HPU scientists unlocking secrets of rare whale - Hawaii News Now - KGMB and KHNL

HPU scientists unlocking secrets of rare whale

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WAIMANALO, OAHU (HawaiiNewsNow) -

It beached itself and died on Maui in 2010. Now, studying remains of the Longman's beaked whale is unlocking a wealth of information on the rarely seen marine mammal.

Hawaii Pacific University ocean scientists determined the whale to be a male about one year old, 12 feet from snout to tail, weighing 1,400 pounds. It was sick, suffering from shark bites and a fractured mandible.

Its death gave life to a study of the species seldom seen by man.

"There have been less than ten confirmed strandings worldwide in over 100 years," HPU biology professor Kristi West said.

The Maui beaching was the first stranding of a Longman's beaked whale in the United States. HPU's Marine Mammal Stranding Program is studying tissue from the carcass. The information gleaned will add pages to textbooks.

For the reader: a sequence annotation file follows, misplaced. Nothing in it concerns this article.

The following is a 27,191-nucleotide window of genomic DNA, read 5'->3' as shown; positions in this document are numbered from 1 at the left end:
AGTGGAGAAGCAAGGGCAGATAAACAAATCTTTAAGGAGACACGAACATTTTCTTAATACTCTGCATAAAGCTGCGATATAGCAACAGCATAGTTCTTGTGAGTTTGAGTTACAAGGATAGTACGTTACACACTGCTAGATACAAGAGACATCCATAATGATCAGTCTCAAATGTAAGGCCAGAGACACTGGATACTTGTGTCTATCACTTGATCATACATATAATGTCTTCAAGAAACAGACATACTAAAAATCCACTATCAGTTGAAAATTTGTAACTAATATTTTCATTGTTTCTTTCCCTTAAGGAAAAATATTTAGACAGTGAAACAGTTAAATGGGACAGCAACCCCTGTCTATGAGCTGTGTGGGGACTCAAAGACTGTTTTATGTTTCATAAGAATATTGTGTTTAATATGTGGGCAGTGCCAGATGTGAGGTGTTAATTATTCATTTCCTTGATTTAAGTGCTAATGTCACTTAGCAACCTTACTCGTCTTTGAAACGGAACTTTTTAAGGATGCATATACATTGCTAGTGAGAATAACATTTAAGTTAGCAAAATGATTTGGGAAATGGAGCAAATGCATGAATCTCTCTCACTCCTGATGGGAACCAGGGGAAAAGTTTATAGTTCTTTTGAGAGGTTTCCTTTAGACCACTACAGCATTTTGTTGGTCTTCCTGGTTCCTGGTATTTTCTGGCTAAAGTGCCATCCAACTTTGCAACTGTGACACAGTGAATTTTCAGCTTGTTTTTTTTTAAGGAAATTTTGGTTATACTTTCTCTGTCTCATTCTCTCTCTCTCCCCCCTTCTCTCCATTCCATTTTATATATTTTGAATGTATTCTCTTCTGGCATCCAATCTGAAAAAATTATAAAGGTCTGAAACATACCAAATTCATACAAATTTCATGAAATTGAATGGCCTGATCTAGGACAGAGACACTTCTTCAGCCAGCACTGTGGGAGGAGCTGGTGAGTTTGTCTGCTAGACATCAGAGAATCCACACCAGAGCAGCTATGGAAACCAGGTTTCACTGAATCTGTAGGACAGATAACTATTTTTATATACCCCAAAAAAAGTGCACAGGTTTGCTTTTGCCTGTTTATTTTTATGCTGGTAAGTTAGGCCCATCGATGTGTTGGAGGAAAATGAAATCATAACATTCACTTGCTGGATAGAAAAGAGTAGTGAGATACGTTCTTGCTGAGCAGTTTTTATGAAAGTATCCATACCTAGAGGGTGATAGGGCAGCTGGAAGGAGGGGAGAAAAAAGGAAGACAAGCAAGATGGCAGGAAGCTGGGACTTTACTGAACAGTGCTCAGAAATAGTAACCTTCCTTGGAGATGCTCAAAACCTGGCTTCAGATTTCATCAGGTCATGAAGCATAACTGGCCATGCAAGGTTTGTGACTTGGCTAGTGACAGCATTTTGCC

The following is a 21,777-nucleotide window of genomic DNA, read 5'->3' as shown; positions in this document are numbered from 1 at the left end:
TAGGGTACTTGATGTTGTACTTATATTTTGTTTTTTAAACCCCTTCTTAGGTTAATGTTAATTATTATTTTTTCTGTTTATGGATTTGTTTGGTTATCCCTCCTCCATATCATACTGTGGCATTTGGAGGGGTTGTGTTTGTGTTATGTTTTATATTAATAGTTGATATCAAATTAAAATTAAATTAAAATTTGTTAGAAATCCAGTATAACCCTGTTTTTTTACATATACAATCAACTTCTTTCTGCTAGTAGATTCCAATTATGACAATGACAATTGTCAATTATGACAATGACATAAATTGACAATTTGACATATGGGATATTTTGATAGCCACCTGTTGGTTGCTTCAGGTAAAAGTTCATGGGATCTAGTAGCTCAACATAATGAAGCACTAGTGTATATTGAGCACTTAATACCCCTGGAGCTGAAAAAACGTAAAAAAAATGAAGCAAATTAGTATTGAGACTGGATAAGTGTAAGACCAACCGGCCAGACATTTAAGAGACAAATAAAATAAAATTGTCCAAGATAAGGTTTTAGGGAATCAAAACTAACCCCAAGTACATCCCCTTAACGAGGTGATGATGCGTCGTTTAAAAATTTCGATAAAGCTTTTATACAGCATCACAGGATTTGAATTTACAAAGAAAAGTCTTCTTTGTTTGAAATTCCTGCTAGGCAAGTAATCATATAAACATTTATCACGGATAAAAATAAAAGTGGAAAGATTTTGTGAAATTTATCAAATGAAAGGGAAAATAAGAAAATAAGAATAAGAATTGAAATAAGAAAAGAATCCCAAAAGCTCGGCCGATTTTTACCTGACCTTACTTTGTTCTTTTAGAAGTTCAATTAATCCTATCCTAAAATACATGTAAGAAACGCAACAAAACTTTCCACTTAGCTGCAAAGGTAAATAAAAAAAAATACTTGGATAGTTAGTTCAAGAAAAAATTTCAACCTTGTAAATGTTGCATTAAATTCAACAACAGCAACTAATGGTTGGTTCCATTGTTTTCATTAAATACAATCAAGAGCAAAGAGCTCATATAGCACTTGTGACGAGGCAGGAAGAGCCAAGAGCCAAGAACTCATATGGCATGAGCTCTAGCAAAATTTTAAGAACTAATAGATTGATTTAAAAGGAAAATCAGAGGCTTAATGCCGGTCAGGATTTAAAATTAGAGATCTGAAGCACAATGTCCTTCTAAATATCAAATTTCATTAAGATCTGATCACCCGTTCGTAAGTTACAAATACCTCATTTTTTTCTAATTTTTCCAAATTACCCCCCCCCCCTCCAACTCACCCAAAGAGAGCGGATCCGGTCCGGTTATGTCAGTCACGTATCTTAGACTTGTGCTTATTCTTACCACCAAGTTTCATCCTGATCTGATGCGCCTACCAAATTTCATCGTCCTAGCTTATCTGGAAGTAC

"Our work represents by far the most in-depth and extensive examination ever done on an individual long beaked whale in the world," West said.

The whale was infected with morbillivirus, similar to measles in humans and distemper in dogs.

"We don't want to set up a situation of alarm that there's marine mammal populations out there that are affected. However, morbillivirus has been known to cause large die-offs of cetaceans around the world and also seal species," said David Schofield, NOAA Marine Mammal Health and Response Program manager.

Longman's beaked whales are deep divers and spend only minutes at the surface before slipping out of site. The size of the head, shape of the jaw, and coloring give it away. But other than that, little is known about the animal.

"We have 19 species that are common. Some of them are very local, don't leave Hawaii. Others are more wandering animals. The beaked whale may be one of those animals," said Brenda Jensen, associate dean of HPU's College of Natural and Computational Sciences.

Longman's beaked whales are so rarely spotted estimates don't exist on how many are out there or whether they are endangered.

The beaching of the whale in Hana was such a colossal find the animal's skeleton is now in the Smithsonian.

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